In the series of articles about prayer that I am currently working through, we have looked at what Father Eamon Tobin described in 13 Powerful Ways to Pray as the four keys of effective prayer. From here, I would like to muse over what Father describes as the ways to pray.
The first one, as described by Father Tobin, is the Prayer of Thanksgiving. Back in October, I conducted a teacher retreat for the York Deanery on the topic of gratitude. Did you ever realize that there is a distinct difference between thanksgiving and gratitude, even though we use the words interchangeably? Gratitude is a virtue that calls us to rejoice in what is. It is expressed in joy. This is such an important virtue that the Roman lawyer and statesman, Cicero, declared, “Gratitude is not only the greatest of virtues but the parent of all other virtues.”
Gratitude is different from thankfulness. According to Webster, (www.merriam-webster.com) thankfulness is a habitual automatic response that often happens in a short moment and is often rooted within feelings. It is often the first step in being truly thank-full. Gratitude, on the other hand, denotes a lifestyle that involves the heart. It not only involves feelings but also a decision of action, a willingness to sacrifice for another.
So, in my mind, living a lifestyle of gratitude includes one of thankfulness as well. But, what does that look like? Father Tobin declares, “In the prayer of thanksgiving, we give gratitude to God for his loving activity in creation, in the lives of others, and in our own lives. … Developing a grateful heart toward God is beneficial to our mental and spiritual well-being.” 1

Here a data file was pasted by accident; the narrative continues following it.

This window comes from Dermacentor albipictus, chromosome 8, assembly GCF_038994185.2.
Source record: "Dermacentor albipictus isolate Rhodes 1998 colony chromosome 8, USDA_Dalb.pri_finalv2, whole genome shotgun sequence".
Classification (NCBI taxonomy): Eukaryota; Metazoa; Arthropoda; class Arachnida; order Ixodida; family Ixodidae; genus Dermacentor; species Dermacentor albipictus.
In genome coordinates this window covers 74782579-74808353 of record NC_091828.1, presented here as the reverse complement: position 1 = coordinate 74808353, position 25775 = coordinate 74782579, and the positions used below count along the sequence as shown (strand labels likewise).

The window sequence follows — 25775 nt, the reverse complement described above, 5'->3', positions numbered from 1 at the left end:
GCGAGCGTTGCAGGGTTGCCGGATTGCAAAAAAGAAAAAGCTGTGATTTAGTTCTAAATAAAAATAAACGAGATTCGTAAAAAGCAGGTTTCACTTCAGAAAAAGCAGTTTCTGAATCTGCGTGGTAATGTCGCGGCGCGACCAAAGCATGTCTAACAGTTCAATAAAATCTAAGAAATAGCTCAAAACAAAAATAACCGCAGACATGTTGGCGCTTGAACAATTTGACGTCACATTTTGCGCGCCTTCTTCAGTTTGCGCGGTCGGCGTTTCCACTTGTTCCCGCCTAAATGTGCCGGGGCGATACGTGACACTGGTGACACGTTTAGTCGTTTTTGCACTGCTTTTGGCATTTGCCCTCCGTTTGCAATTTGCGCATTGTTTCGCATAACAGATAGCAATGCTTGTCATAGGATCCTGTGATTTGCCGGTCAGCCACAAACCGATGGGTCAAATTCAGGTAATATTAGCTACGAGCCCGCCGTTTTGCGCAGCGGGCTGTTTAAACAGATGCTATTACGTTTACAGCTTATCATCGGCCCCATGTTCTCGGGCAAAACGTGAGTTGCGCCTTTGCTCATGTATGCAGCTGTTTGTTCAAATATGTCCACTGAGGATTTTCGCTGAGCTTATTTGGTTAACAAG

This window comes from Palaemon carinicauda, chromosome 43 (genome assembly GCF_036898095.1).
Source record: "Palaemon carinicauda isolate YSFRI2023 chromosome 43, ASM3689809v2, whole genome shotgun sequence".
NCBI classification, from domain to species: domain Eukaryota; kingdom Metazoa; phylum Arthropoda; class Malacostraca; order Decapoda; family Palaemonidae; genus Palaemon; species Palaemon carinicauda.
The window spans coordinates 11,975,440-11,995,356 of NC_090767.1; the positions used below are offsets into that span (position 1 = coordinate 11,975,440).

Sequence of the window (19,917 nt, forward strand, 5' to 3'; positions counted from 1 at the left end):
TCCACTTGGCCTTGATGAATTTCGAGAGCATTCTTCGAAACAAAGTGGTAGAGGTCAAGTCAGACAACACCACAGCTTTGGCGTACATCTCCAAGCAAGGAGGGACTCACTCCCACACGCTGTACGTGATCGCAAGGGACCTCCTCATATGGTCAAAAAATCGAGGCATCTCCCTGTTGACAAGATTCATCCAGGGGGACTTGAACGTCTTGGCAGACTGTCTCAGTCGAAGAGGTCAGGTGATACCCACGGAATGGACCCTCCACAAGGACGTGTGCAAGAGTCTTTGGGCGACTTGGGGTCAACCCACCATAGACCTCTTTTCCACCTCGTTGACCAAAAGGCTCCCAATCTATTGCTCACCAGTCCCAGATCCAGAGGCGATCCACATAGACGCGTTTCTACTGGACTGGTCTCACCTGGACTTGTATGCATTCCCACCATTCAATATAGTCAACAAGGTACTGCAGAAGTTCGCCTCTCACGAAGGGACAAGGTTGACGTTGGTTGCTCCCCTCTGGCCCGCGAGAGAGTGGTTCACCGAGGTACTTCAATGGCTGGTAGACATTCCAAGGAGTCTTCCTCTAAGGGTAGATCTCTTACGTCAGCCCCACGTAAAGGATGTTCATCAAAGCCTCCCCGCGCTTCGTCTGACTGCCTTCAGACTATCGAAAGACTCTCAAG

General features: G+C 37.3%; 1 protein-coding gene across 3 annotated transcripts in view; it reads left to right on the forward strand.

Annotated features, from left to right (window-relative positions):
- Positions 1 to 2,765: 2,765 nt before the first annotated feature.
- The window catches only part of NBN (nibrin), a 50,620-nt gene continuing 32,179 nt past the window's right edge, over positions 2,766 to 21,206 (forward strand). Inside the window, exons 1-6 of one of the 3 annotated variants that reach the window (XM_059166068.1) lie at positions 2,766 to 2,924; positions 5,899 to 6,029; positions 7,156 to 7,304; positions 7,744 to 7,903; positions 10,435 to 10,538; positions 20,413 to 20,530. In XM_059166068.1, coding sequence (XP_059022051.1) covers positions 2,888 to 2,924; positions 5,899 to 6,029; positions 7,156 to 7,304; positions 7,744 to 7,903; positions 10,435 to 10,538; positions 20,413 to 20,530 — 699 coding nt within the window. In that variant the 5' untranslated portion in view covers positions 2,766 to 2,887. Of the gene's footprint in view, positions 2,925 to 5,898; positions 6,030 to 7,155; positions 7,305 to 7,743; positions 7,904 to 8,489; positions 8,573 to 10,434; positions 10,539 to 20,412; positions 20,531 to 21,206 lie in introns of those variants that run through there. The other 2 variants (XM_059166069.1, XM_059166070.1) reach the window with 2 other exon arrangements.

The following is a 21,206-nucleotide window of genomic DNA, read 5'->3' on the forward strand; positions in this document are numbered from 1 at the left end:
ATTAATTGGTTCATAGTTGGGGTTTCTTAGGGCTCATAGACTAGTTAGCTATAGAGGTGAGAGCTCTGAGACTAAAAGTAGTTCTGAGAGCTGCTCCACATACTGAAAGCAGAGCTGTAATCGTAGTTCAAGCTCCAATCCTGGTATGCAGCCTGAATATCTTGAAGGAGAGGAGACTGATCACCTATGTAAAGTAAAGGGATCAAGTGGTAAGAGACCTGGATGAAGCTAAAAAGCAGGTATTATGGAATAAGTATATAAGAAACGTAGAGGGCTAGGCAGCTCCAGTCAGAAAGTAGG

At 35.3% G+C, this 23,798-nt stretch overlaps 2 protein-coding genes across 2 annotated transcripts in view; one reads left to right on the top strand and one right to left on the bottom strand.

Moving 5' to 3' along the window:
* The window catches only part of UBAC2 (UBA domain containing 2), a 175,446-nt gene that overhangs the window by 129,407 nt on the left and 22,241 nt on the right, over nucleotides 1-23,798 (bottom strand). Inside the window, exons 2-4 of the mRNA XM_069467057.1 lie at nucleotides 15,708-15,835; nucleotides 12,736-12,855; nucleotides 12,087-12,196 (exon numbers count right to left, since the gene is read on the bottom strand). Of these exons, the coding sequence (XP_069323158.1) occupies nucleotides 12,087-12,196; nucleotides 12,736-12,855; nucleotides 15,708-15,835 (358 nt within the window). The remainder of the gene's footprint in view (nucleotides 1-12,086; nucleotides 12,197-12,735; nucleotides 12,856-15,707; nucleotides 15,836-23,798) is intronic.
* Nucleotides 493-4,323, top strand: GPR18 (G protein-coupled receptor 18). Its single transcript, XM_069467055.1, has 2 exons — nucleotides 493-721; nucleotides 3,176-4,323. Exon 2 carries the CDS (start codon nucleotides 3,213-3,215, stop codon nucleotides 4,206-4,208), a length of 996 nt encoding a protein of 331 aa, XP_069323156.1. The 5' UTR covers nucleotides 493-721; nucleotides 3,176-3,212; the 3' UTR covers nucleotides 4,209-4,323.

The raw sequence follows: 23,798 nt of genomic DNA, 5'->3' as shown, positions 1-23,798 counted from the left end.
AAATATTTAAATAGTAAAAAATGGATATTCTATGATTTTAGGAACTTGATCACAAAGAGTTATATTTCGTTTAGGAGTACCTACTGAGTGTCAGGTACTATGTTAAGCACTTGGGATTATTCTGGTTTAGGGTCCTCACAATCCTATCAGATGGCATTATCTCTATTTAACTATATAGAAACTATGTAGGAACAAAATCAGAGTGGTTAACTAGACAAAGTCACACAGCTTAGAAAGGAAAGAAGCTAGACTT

For me, it goes a bit deeper than that because it welcomes a sense of awe into life. That awe gives us a space to welcome the sacred into our hearts. It can give us true freedom since it brings about humility and reverence for others.
This attitude is a stepping stone toward being grateful to God. Reflect on what the amazing gifts of the Incarnation, the Eucharist, His death and resurrection, the Holy Spirit mean to every person that ever came into existence. Without some sense of gratitude to God, a form of spiritual amnesia can creep over our souls. The result? The attitude, “I got it together. I can do it all by myself.” Doesn’t this echo in a small way the sin of our first parents when they hankered to be like God?
But how does one actually pray their thanksgiving? Father Tobin gives us four examples: 2
- The Mass is the great prayer of thanksgiving for Catholic Christians. The word Eucharist means “thanksgiving.” We can attend a weekday Mass and use it as our prayer of thanksgiving for some particular blessing in our lives.
- We can use the five decades of the Rosary to give thanks to God for five specific blessings in our lives. It can’t be emphasized enough how important it is to actually name what we see are the blessings in our lives.
- We can give thanks by share our blessings with others.
- We can compose and pray our own personal litany of thanksgiving.
Let us constantly bow our heads in thanks for a God that loves us infinitely!
1Tobin, Eamon. 13 Powerful Ways to Pray. Beacon Publishing, 2016. Pg. 71.
2 Eamon, pg. 75.
By Sister Geralyn Schmidt, The Catholic Witness